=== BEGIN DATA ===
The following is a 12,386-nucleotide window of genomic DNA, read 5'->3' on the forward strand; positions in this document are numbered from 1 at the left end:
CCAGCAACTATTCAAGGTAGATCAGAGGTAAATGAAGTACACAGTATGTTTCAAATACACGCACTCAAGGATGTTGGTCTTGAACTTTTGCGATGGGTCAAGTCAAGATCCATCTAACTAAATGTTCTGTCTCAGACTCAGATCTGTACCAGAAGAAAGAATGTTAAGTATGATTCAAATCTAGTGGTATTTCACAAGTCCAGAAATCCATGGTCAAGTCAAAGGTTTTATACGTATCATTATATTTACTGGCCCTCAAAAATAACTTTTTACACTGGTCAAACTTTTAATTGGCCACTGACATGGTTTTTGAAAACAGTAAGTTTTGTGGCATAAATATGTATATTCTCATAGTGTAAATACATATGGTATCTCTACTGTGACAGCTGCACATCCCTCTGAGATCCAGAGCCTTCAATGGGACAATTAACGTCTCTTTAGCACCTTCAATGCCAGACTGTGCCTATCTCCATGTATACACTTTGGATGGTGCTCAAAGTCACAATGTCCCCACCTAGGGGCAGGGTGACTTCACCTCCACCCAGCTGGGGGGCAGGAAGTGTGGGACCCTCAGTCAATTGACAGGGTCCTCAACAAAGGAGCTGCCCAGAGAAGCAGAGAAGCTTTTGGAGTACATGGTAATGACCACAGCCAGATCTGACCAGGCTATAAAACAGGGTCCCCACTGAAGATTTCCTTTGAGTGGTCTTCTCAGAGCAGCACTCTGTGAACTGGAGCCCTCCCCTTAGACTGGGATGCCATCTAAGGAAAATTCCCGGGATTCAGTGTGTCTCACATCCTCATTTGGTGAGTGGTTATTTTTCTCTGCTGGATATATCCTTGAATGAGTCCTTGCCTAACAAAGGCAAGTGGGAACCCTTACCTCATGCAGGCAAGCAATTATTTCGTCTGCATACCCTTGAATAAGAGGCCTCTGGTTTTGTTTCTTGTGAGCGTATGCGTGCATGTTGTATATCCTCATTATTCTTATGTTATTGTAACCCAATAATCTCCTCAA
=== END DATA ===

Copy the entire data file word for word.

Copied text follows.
The following is a 12,386-nucleotide window of genomic DNA, read 5'->3' on the forward strand; positions in this document are numbered from 1 at the left end:
CCAGCAACTATTCAAGGTAGATCAGAGGTAAATGAAGTACACAGTATGTTTCAAATACACGCACTCAAGGATGTTGGTCTTGAACTTTTGCGATGGGTCAAGTCAAGATCCATCTAACTAAATGTTCTGTCTCAGACTCAGATCTGTACCAGAAGAAAGAATGTTAAGTATGATTCAAATCTAGTGGTATTTCACAAGTCCAGAAATCCATGGTCAAGTCAAAGGTTTTATACGTATCATTATATTTACTGGCCCTCAAAAATAACTTTTTACACTGGTCAAACTTTTAATTGGCCACTGACATGGTTTTTGAAAACAGTAAGTTTTGTGGCATAAATATGTATATTCTCATAGTGTAAATACATATGGTATCTCTACTGTGACAGCTGCACATCCCTCTGAGATCCAGAGCCTTCAATGGGACAATTAACGTCTCTTTAGCACCTTCAATGCCAGACTGTGCCTATCTCCATGTATACACTTTGGATGGTGCTCAAAGTCACAATGTCCCCACCTAGGGGCAGGGTGACTTCACCTCCACCCAGCTGGGGGGCAGGAAGTGTGGGACCCTCAGTCAATTGACAGGGTCCTCAACAAAGGAGCTGCCCAGAGAAGCAGAGAAGCTTTTGGAGTACATGGTAATGACCACAGCCAGATCTGACCAGGCTATAAAACAGGGTCCCCACTGAAGATTTCCTTTGAGTGGTCTTCTCAGAGCAGCACTCTGTGAACTGGAGCCCTCCCCTTAGACTGGGATGCCATCTAAGGAAAATTCCCGGGATTCAGTGTGTCTCACATCCTCATTTGGTGAGTGGTTATTTTTCTCTGCTGGATATATCCTTGAATGAGTCCTTGCCTAACAAAGGCAAGTGGGAACCCTTACCTCATGCAGGCAAGCAATTATTTCGTCTGCATACCCTTGAATAAGAGGCCTCTGGTTTTGTTTCTTGTGAGCGTATGCGTGCATGTTGTATATCCTCATTATTCTTATGTTATTGTAACCCAATAATCTCCTCAA